Posts Tagged ‘George Siemens’

question markAs I reflect on the state of social learning and the use of social media in learning, I am well aware of the fact that I have more questions than answers. I suspect it will remain that way. Some questions will be answered in time, but they will be replaced by more questions than are answered. That’s a good thing. It makes us think and discourages any know-it-all attitude that is quite unbecoming for anyone who actually deals with real, live human beings. We can be certain that the field or discipline or whatever it should be called is dynamic not just because technology changes – that’s a given – but because the center of it all is people, and people are more complex than simplistic answers ever capture.

After about 30 years of work in adult education in a variety of contexts, and with the past 2+ years focused on informal, social learning and collaboration, I have some questions I really want to explore, such as:

  • What features and functionality (if any) are missing from today’s social media tools (Twitter, Facebook, YouTube, blogs, wikis, etc.) that, if present, would improve their use and general public acceptance as tools for learning? Is the answer different for typical users vs. learning professionals? Is a learning professional the only one who would ask such a question because the typical user doesn’t make those distinctions?
  • Which learning theories are the best foundations for this journey into the future? I’m a big fan of connectivism and its primary proponents George Siemens and Stephen Downes, but you shouldn’t discuss social learning without also knowing about Albert Bandura. Is the most appropriate theory maybe one that hasn’t yet been articulated? Does learning theory matter, or is that just something else learning professionals get all knotted up about when the learner just wants to get on with his/her business?
  • When will we get past reading explanations of wikis and blogs and microblogging and get on to actually using such tools for effective learning and performance improvement? When will we see substantive case studies and research findings that convincingly demonstrate effective and ineffective use of social media in learning?
  • Will millennials really do things that differently regarding social media and learning when they inherit the keys to the corporate kingdom or will competing influences of current culture and human nature influence in the direction of the status quo for the foreseeable future?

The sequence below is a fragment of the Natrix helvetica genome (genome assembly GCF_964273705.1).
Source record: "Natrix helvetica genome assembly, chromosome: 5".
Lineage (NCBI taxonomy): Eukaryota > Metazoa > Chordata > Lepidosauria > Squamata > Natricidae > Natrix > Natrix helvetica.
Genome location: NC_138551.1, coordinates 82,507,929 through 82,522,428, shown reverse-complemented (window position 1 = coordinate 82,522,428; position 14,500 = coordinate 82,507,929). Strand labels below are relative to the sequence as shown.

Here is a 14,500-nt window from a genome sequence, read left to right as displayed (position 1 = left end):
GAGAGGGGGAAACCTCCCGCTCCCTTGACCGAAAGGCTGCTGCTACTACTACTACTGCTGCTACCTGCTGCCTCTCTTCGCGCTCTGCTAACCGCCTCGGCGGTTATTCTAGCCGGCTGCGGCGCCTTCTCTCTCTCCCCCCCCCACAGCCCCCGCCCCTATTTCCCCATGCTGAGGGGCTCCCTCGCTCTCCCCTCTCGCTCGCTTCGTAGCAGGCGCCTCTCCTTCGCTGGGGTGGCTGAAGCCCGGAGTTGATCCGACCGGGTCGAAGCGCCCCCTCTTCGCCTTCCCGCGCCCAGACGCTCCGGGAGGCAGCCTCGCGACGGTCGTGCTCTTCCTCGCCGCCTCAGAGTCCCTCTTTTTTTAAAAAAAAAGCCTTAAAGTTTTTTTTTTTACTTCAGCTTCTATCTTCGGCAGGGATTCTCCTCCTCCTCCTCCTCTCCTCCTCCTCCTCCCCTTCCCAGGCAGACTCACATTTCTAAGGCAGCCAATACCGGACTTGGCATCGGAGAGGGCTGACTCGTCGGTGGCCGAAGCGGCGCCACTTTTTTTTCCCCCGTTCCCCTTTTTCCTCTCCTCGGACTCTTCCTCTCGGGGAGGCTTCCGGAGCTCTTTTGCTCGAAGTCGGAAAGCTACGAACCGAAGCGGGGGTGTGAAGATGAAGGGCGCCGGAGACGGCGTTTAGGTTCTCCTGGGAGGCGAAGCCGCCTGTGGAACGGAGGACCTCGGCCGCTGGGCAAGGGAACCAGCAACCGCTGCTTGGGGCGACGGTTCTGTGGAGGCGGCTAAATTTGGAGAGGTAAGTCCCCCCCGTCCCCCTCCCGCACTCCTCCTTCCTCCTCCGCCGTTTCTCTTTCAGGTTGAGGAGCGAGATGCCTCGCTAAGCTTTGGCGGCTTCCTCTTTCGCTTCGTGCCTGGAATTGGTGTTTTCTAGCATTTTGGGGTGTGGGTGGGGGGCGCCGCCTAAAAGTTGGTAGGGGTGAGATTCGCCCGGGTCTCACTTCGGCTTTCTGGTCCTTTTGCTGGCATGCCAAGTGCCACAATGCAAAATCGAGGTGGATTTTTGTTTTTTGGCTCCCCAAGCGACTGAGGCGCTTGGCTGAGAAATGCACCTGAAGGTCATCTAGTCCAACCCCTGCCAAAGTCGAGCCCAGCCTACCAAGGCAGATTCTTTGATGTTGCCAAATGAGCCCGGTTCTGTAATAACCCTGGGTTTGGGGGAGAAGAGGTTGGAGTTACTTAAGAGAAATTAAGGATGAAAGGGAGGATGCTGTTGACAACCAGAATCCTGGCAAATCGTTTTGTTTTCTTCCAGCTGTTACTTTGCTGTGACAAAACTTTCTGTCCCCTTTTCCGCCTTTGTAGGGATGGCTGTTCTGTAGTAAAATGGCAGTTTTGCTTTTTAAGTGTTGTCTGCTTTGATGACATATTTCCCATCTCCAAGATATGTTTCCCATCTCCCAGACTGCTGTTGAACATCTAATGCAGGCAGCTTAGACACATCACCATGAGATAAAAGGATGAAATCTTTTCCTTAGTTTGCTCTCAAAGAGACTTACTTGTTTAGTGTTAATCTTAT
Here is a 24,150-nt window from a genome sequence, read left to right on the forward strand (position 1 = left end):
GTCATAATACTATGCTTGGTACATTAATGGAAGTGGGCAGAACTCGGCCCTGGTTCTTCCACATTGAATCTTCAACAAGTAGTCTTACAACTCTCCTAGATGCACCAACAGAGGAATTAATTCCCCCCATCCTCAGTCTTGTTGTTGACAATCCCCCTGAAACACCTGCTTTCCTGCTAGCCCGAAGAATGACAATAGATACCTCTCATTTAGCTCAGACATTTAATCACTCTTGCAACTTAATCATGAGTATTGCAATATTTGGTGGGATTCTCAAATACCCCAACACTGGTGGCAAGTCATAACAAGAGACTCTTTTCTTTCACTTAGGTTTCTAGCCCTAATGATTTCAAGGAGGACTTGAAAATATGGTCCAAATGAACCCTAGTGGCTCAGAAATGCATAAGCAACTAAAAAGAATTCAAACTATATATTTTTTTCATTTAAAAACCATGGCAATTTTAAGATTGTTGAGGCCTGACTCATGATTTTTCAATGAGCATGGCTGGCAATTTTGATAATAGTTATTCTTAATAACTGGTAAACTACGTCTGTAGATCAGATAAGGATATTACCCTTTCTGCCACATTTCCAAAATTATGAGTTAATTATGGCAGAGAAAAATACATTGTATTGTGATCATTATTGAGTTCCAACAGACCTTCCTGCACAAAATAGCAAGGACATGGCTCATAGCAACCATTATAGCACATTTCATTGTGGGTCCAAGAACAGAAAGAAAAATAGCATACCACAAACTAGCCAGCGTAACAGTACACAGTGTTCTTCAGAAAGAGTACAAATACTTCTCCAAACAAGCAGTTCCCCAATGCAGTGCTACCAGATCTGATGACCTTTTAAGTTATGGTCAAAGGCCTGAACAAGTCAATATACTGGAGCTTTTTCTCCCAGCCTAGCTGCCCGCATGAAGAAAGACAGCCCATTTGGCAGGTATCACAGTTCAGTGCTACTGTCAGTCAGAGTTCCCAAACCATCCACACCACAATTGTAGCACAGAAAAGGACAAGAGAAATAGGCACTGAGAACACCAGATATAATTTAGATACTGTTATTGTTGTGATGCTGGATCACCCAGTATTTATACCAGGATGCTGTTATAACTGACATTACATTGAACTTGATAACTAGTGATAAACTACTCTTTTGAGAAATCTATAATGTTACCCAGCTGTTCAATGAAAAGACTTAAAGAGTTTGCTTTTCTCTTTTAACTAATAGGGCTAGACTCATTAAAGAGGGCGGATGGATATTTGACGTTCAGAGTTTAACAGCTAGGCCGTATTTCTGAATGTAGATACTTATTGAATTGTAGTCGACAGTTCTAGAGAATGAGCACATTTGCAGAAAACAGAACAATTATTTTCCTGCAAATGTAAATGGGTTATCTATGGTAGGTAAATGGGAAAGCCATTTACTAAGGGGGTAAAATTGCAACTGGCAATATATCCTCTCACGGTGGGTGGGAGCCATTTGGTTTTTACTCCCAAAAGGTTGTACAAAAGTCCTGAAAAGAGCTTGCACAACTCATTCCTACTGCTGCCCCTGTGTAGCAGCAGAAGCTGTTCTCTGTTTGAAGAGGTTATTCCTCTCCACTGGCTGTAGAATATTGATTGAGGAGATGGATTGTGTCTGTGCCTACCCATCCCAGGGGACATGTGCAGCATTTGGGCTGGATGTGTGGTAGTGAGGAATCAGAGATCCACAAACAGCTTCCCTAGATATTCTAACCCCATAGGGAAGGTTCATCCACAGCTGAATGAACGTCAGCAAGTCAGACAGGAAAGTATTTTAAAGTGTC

• What will it take to change the mindset of today’s corporate learning and development departments away from their focus on controlled, formal learning experiences to one that values in deed, time and budget the informal, social realities of how their people prefer to learn and actually do learn every day?
  • What is enduring about social learning regardless of the technology of the day? When will that be common knowledge among learning professionals and baked into how they approach their support role with those they serve?
  • What will it take to move the discussion from the extremes of “classroom training is dead” and “social media is a fad” to an ability to know the gamut of what is possible and to do what is most effective in a given situation?

Those are some of my questions. I have more and others will come that I have yet to consider. From one who cannot imagine a day without learning, I enjoy that tension of living with more questions than answers. To quote a line from KC & The Sunshine Band: “That’s the way (uh-huh, uh-huh) I like it (uh-huh, uh-huh).” Ok, that’s a little out of context, but you get the point.

people with questionsPerhaps you have other questions to add to my list. I’d like to know what they are. You are welcome to add them in a comment at the bottom of this page and to take a crack at answering these and other pertinent questions. We will learn more together than alone.

Thanks for joining me on this journey to discover next practices. As the subtitle of this blog used originally read, “today’s best practices in social learning aren’t enough for tomorrow.” I’m not sure of the final destination, but I know I’ll enjoy the ride.

If you haven’t yet checked out the other pages “Why This Blog?” and “About Jeff Ross,” I encourage you to do so.